Robbie Robertson, the guitarist and main songwriter in The Band, the Canadian-American group known for songs including “The Weight” and “The Night They Drove Old Dixie Down,” has died at the age of 80, his manager said on Wednesday.

Robertson, who left his Toronto home at age 16 to pursue his rock’n’roll dreams, died Wednesday in Los Angeles after a long illness, Robertson’s manager of 34 years, Jared Levine, said in a statement.

“Robbie was surrounded by his family at the time of his death,” the statement added.

The Band included four Canadians – Robertson, Rick Danko, Garth Hudson and Richard Manuel – and was anchored by an Arkansas drummer, Levon Helm. Originally dubbed The Hawks as the backing band for rockabilly wild man Ronnie Hawkins, they gained attention supporting Bob Dylan on his “Going Electric” tours of 1965-1966.

After changing their name to The Band and rebasing in Woodstock, New York, they became one of the most respected groups in rock. Their 1976 farewell concert in San Francisco was the basis of Martin Scorsese’s 1978 movie “The Last Waltz.”

The Band had a unique chemistry. Known for their vocal harmonies, they had three excellent singers in Helm, bassist Danko and pianist Manuel. Organist and multi-instrumentalist Garth Hudson was also crucial.

“They were the goods,” Robertson wrote of his four band mates in his 2016 autobiography, “Testimony.” “This band was a real band. No slack in the high wire here. Everybody held up his end with plenty to spare.”

“The impact of The Band’s first album can’t be exaggerated,” critic Greil Marcus wrote in 2000, referring to their 1968 debut album, “Music from Big Pink.” It contained “The Weight” and Dylan’s “I Shall Be Released,” among others.

Their 1969 sophomore album, titled simply “The Band,” was even better. With their frontiersman look and unique blend of folk, rock, country, soul and gospel, The Band influenced the likes of Eric Clapton, Elton John, the Grateful Dead, the Beatles, and generations of later musicians who played music that was by then called “Americana.”

Their music harked back to an earlier America, reflected in such song titles as “Across the Great Divide,” “King Harvest (Has Surely Come),” “Up on Cripple Creek” and “The W.S. Walcott Medicine Show.”


Jaime Royal Robertson was born in Toronto on July 5, 1943. His mother, Rosemarie Dolly Chrysler, was an Indigenous Canadian of Mohawk and Cayuga descent. She married a Canadian Army enlistee named Jim Robertson. Robbie Robertson later learned that his biological father was a man he described as a “card shark” of Jewish heritage named Alex Klegerman, who was killed in a highway hit-and-run accident before Robertson was born.

As a boy, Robertson was impressed by his visits with relatives on the Six Nations Indian Reserve in southwestern Ontario. It struck him that “everybody there could play or sing or dance or do something with music,” he told the Canadian Broadcasting Corporation’s “Metro Morning” in 2017. “To see somebody sitting beside you in a chair and hear their fingers moving on the instrument, and hear them breathing when they were singing, all of that, it gave me chills.”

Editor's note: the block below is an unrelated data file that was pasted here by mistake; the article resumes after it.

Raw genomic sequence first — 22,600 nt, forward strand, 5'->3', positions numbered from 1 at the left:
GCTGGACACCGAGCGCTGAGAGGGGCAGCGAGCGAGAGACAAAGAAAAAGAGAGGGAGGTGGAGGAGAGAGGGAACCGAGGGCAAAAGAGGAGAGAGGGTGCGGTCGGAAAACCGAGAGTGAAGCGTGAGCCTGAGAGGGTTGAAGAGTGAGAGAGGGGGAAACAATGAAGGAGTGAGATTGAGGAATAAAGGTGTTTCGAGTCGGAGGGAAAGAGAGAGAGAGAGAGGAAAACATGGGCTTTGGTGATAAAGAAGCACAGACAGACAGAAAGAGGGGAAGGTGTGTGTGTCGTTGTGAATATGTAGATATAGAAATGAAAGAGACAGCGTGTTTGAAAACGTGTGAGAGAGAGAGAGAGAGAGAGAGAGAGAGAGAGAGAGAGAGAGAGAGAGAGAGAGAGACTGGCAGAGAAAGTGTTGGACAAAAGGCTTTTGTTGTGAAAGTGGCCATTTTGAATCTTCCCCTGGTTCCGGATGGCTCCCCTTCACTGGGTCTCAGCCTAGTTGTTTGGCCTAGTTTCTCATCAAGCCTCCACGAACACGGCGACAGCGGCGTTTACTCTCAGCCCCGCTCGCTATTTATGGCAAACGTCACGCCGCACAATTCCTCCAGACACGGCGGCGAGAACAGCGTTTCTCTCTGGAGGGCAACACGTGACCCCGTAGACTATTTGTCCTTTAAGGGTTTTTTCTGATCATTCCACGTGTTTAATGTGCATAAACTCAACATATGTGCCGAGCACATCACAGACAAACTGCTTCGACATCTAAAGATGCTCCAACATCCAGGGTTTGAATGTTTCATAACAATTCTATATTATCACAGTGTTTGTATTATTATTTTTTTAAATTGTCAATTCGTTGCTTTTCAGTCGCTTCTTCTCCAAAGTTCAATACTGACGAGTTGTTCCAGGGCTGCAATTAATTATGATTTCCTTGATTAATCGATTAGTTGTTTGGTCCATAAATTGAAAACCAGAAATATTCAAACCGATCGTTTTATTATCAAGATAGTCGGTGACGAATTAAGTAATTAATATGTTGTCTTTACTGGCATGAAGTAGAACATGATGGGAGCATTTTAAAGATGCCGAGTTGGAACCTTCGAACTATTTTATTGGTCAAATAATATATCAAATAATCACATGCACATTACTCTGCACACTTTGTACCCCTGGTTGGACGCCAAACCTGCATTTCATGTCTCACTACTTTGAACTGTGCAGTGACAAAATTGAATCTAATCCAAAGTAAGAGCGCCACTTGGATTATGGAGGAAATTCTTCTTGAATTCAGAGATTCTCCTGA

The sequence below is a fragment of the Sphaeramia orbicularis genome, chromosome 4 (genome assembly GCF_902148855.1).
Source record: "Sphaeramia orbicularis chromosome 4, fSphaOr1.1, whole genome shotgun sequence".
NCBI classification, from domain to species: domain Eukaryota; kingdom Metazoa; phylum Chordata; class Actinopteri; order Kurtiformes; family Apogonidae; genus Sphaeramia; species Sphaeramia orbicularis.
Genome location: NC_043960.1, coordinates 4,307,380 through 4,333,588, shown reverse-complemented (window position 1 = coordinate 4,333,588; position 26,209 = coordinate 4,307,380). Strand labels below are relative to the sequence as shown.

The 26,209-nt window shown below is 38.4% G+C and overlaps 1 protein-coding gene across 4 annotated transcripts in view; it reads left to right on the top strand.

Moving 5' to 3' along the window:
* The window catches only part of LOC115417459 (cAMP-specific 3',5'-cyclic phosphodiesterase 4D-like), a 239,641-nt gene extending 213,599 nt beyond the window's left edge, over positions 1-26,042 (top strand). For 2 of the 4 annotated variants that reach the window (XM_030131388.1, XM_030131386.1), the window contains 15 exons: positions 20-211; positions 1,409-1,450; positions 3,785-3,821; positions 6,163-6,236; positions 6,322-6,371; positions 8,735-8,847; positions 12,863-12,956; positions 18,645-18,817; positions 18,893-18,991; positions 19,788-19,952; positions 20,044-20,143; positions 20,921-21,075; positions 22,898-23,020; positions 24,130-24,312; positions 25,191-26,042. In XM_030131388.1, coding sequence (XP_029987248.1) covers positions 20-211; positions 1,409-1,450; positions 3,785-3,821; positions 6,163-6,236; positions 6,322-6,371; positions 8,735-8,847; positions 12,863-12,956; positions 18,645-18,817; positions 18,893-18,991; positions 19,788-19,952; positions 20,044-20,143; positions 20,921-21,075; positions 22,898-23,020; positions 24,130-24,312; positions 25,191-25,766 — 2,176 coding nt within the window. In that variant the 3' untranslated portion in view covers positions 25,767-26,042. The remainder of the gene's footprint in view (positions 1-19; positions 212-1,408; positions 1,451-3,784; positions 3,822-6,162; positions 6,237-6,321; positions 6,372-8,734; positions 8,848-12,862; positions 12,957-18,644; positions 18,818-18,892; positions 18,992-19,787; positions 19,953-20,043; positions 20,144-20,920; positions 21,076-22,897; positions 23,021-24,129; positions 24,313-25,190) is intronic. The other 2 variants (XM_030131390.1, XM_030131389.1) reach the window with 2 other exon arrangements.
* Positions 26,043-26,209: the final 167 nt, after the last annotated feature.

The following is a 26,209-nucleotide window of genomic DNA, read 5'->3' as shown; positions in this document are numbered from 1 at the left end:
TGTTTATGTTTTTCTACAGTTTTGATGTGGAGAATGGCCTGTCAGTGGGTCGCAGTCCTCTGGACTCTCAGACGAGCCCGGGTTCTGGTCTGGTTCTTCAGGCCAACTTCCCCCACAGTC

Robertson became infatuated with the guitar early on and gained a reputation as a guitar hot shot during his time with the Hawks. “Rolling Stone” magazine eventually ranked him No. 59 on its 2015 list of “100 Greatest Guitarists.” His unique guitar style was displayed to great effect on such Band songs as “Jawbone” and “Smoke Signal.”

After soaring to the highest heights on their first two albums, The Band continued to produce good work in the 1970s but a certain lethargy and lack of direction set in, not helped by the substance abuse problems of Danko, Helm and Manuel. They decided to pack it in by holding a star-studded concert in 1976 with such guests as Dylan, Clapton, Joni Mitchell, Neil Young, Van Morrison and Muddy Waters.

After The Band’s breakup, Robertson created soundtracks for Scorsese films, including “Raging Bull.” He made a foray into acting in 1980 with the film “Carny,” starring Jodie Foster. He released several solo albums, exploring new sonic territory rather than trying to recapture the distinctive sound of The Band.


In the 1990s, acrimony emerged when Helm accused Robertson of failing to give co-credits to the other members on songs he claimed they had co-written. Robertson denied he had unfairly withheld credit.

Helm painted a scathing picture of Robertson in his 1993 autobiography. Robertson reacted more in sorrow than anger, often saying in interviews that Helm, in the early days, was “the closest thing I had to a brother.”

The Band’s members reunited in various configurations in the 1980s and 1990s and even made a few albums under The Band name, but Robertson never took part.

After The Band’s breakup, a lifetime of hard living took its toll on the members. Manuel hanged himself in a Florida hotel room at age 42 in 1986. Danko died at age 55 in 1999. Helm died of throat cancer in 2012. Hudson is the remaining member still alive.

In February 2022, “Variety” reported, citing sources, that Robertson sold his music publishing catalog to a firm called Iconoclast for about $25 million.

After all the highs and lows, Robertson looked back at his Band mates with love and affection. “Through all the turbulence, I am left with such a deep appreciation for my journey,” he wrote in his autobiography. “This shining path I’ve traveled being part of the Band – there will never be another like it. Such a gift, such talent, such pain, such madness … I wouldn’t trade it for anything.”